Thinset mortar is a Portland cement-based product to which manufacturers add chemicals such as latex and silicone to help protect against moisture and gain flexibility. As with any cement product, mortar must sit, or cure, for a time before use. How long to let thin set mortar cure depends on variables such as the humidity and temperature of the room.
Explaining Curing Time
When you do a tiling job, thinset mortar is what holds the tiles in place, preventing it from dislodging from whatever substrate is underneath. A mistake that many homeowners make on a do-it-yourself tiling project is moving on to the grouting stage of the project before the thinset mortar has time to cure.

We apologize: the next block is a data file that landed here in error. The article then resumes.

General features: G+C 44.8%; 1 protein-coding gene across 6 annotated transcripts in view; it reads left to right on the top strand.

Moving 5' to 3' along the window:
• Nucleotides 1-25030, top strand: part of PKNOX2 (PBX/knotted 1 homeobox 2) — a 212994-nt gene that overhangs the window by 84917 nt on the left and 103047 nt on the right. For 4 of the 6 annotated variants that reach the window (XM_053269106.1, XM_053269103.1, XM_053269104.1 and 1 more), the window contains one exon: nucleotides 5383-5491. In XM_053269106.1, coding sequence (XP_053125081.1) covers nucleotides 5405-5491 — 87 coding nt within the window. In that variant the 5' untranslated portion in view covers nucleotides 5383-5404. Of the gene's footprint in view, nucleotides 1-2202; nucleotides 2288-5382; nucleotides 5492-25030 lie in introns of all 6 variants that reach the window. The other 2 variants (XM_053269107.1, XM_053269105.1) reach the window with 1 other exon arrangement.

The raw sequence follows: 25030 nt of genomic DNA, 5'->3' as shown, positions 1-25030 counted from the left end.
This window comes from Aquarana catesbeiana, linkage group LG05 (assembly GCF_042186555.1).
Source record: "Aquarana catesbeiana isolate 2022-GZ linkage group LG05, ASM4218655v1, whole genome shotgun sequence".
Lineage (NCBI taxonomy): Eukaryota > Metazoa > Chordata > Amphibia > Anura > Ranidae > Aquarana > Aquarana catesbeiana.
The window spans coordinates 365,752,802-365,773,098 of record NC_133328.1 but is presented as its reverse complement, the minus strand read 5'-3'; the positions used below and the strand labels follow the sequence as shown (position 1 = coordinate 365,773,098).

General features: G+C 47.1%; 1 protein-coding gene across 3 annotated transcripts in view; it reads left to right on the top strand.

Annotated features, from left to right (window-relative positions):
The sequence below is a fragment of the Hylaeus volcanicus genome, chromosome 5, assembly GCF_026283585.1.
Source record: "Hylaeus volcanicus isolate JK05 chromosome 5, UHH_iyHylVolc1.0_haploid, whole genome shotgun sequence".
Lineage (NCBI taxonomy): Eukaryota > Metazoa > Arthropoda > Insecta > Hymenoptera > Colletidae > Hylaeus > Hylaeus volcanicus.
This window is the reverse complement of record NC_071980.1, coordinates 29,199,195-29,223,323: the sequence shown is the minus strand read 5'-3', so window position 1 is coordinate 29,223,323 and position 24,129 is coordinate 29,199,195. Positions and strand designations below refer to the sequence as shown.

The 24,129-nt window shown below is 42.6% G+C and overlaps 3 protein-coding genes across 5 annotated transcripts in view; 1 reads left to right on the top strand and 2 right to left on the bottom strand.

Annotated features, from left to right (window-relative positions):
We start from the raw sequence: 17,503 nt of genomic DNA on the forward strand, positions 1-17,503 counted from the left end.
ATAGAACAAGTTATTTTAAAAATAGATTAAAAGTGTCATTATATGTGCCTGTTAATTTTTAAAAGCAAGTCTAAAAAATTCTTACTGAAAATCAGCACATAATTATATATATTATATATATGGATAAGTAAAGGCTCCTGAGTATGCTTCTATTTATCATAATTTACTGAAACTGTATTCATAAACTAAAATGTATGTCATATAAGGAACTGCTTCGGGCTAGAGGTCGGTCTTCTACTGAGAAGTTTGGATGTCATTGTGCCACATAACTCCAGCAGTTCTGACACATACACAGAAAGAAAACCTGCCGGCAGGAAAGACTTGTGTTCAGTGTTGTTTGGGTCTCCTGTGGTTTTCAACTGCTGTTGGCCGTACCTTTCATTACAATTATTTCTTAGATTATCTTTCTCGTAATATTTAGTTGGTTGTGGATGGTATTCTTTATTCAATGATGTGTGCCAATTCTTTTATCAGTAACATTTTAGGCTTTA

Applying grout before the thinset cures essentially keeps air from reaching the mortar. Thinset mortar, like glue, needs time to dry and cure to ensure a tight and durable bond. So when you seal the air out before the thinset mortar cures, the polymer additives do not have the air they need to bond the tile to the substrate. Without this tight bond, the tiles will begin falling off the walls or will pull away from floors.
Thin Set Mortar Cure Time
Most manufacturers of thinset mortar suggest at least 24 hours of curing time before grouting. Higher humidity and heat make thinset retain more moisture and it takes longer for it to dry out. If the humidity in the room is high, like in a bathroom or if the temperature of the room is above 21.1 degrees C the day you use the thinset, it's best to wait two days. The extra time is necessary to dry out the excess moisture due to high heat and humidity.